There can be unforeseen consequences to not creating an effective business succession plan. A rushed approach to succession planning can disrupt future operations and even threaten the viability of the business. The following are some common errors that businesses make in succession planning:
Mistake # 1: Playing Favorites
Getting along better with one person in comparison to others is not uncommon. In the purview of succession planning, however, favoritism can cloud your judgment when choosing candidates for your succession and derail the entire succession process.
It is possible that your favorite employee does not have the critical skills necessary to efficiently run your business.
Mistake # 2: Absence of an Objective Process for Identifying Successors
It is vital to have a proper assessment plan to assess all probable successors’ “Potential” and “Performance” factors. The absence of a justifiable, objective process creates the risk of choosing the wrong people or selecting successors who may not be ready to handle more responsibilities.
There is nothing more negative to a business’s performance than overlooking qualified candidates and upsetting your employees. The planning process should incorporate various employee data elements, such as personality profiles and 360-degree feedback, which can offer a comprehensive assessment of potential candidates.
Mistake # 3: Not Addressing Disappointment
Everyone deserves to understand why they are not being considered as a potential candidate. Thus, transparency in the succession planning process demands that employees are aware of why some people are on your list of potential candidates while others aren’t.
This task is a delicate one, and an honest discussion about what your employees lack can help address disappointment, making it easier for people to understand your succession decision.
You can take this opportunity and work with your employees to create a development plan that can help them address weaknesses and enhance their performance, which can be highly advantageous for your enterprise.
Mistake # 4: Turning the Process into a Competition
Two potential scenarios are possible: Competition may exist between potential successors for the same position, or leaders may see their successors as “potential threats.” The main purpose of succession planning is to ensure that the right individual is put in the right position. It is neither a competition nor the assessment of each person’s ego.
If you, as a manager, witness your successors compete for the same position, it is best to be forthright with each candidate and remind them that the outcomes will be based on how well they meet the organizational objectives and needs.
In the scenario when leaders see their successors as competition, it raises concerns on the succession planning process’s credibility. In addition, leaders may prevent the proper development of these potential successors.
Mistake # 5: You are Secretive about the Succession Planning Process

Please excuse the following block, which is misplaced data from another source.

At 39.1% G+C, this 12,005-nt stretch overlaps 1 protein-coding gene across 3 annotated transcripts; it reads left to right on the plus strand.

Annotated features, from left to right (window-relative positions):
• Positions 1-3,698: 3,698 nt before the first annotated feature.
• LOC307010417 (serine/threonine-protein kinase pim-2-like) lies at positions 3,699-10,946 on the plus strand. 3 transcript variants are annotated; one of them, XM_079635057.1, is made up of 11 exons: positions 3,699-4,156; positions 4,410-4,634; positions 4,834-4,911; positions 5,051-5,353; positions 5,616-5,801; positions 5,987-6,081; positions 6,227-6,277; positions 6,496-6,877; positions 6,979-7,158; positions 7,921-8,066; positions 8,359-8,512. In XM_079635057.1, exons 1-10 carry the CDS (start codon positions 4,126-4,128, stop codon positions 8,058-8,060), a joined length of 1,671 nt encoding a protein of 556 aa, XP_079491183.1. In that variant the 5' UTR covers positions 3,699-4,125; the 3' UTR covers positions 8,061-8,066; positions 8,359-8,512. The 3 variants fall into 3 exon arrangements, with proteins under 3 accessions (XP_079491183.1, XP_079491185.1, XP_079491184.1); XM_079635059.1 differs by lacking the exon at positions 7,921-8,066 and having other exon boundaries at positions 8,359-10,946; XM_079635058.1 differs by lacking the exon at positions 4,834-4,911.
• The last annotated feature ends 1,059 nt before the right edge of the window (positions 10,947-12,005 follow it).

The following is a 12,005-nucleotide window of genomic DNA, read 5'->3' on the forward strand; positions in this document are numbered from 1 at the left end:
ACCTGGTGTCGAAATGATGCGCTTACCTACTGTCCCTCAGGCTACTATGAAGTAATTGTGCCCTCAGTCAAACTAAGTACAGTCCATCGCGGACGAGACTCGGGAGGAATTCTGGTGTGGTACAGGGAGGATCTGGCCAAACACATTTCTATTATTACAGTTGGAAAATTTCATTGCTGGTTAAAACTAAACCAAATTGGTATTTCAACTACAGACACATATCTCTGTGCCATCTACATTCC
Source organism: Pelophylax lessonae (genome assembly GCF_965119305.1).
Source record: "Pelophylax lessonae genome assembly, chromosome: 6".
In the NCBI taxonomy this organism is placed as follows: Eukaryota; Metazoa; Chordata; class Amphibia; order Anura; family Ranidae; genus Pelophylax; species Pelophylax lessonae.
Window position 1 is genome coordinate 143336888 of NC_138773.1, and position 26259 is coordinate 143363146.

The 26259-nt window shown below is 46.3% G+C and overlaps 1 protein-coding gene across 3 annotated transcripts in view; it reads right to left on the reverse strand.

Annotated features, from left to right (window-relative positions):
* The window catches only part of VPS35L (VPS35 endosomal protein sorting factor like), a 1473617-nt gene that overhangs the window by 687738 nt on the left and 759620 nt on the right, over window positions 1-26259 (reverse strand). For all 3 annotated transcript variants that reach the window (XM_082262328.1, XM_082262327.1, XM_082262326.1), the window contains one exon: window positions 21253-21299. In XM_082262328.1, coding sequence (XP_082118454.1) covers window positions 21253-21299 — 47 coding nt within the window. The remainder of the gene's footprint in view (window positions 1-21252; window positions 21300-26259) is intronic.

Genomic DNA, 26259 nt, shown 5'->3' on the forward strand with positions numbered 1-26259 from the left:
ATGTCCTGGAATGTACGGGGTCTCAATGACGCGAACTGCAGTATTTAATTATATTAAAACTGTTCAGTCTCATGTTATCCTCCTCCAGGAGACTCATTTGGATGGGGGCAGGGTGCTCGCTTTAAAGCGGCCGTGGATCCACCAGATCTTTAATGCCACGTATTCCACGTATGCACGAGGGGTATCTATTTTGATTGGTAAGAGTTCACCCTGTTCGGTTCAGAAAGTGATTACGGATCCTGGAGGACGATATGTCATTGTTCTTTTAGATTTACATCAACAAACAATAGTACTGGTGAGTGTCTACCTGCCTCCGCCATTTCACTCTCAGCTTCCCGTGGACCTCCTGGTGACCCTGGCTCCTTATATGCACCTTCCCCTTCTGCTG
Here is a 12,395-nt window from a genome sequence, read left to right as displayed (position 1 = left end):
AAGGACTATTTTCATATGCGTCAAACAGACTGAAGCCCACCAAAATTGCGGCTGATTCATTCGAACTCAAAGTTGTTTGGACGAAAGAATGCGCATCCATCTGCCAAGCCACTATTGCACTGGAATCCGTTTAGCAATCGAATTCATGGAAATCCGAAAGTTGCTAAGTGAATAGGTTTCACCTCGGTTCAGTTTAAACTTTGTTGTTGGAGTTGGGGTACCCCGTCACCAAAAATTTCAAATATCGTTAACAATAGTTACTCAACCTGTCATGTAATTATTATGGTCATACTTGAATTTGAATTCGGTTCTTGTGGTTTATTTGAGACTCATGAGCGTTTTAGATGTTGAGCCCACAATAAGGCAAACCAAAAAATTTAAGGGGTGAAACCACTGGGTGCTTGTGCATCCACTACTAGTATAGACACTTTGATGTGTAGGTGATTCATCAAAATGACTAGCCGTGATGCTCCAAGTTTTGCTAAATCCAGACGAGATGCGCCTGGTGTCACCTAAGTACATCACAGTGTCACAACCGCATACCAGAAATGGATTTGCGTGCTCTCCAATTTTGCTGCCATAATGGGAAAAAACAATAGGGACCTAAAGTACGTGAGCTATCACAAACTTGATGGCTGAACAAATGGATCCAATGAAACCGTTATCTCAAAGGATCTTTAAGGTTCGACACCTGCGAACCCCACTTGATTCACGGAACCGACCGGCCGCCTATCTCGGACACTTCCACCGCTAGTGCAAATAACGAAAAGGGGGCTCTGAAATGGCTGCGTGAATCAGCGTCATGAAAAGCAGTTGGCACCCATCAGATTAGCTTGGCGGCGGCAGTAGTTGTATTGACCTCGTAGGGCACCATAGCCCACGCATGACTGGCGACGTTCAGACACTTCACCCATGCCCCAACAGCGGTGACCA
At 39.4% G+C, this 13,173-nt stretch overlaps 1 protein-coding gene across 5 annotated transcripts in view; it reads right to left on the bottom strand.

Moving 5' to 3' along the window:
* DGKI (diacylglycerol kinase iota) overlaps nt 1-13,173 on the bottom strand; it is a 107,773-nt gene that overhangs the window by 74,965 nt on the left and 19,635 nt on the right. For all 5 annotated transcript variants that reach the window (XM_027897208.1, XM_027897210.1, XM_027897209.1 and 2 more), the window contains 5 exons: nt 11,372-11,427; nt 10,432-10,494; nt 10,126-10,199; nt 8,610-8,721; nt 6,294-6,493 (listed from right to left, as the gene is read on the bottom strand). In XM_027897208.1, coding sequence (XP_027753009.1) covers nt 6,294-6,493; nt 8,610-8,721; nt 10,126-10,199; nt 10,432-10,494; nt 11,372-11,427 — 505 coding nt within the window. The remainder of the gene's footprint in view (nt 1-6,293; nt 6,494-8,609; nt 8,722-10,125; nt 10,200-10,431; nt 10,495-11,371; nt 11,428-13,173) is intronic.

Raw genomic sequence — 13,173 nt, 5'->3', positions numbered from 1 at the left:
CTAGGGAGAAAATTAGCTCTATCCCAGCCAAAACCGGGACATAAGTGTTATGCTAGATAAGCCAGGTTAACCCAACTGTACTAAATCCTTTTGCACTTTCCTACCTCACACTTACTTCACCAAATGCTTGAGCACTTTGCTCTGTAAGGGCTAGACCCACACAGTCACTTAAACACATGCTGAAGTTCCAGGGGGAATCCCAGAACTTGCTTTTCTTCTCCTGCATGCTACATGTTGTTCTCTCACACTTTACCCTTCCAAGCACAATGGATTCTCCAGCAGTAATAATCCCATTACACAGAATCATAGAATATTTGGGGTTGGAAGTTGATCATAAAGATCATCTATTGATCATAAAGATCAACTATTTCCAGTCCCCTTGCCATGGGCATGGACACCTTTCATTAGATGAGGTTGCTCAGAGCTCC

Employees develop more trust in both the company and the succession planning process if there is transparency. It is vital to clearly communicate the activities and objectives of the process. By doing so, managers can enable everyone to understand the need for a succession planning process and encourage employees to participate in this process.
If everything is out in the open, it signifies certainty and permanence to your employees. In turn, this can motivate them to enhance their performance.
Mistake # 6: Relying on only One Successor per Role
Some companies feel that they are on the right track with their succession plan if they have identified a successor for a key role. But this can be problematic if your one succession candidate decides to leave the company or accepts a role in a different department.
When it comes to filling a crucial role, a talented candidate pool offers you options and ensures that you have adequate talent to fill vacant positions as they arise.
Mistake # 7: Assumption that Success in One Role Translates into Success in a Higher Position
Assuming that high performing employees at one level will continue to perform well in a higher-level position is a common mistake made in succession planning. The continuity of success is not guaranteed. Therefore, it is critical to meticulously identify the competencies necessary for success in an important role. Assess all successful candidates against this criterion and not their past performance.
Mistake # 8: Not Documenting the Succession Planning Process Appropriately
Various elements are involved in the development and implementation of a succession plan. This process’s meticulous documentation can seem low priority compared to other things that need to get done. But this information is crucial if your company ever finds itself in a situation where it needs to defend selection decisions. The true value of having this information is apparent when you need it.
Hire a Knowledgeable Business Succession Planning Attorney
The seasoned lawyers at Davis, Bingham, Hudson & Buckner, P.C. routinely counsel private business owners in all aspects of business succession planning. We assist business owners in preparing for a seamless transition of ownership, intending to maintain relationships with family and vital non-family employees, and minimize estate and income taxes.
Business succession planning is intricately linked to personal estate planning. Our dedicated attorneys have expertise in both these areas to further the client’s best interests in the most efficient manner possible. For a free, no-obligation consultation, call us today at (334) 821-1908.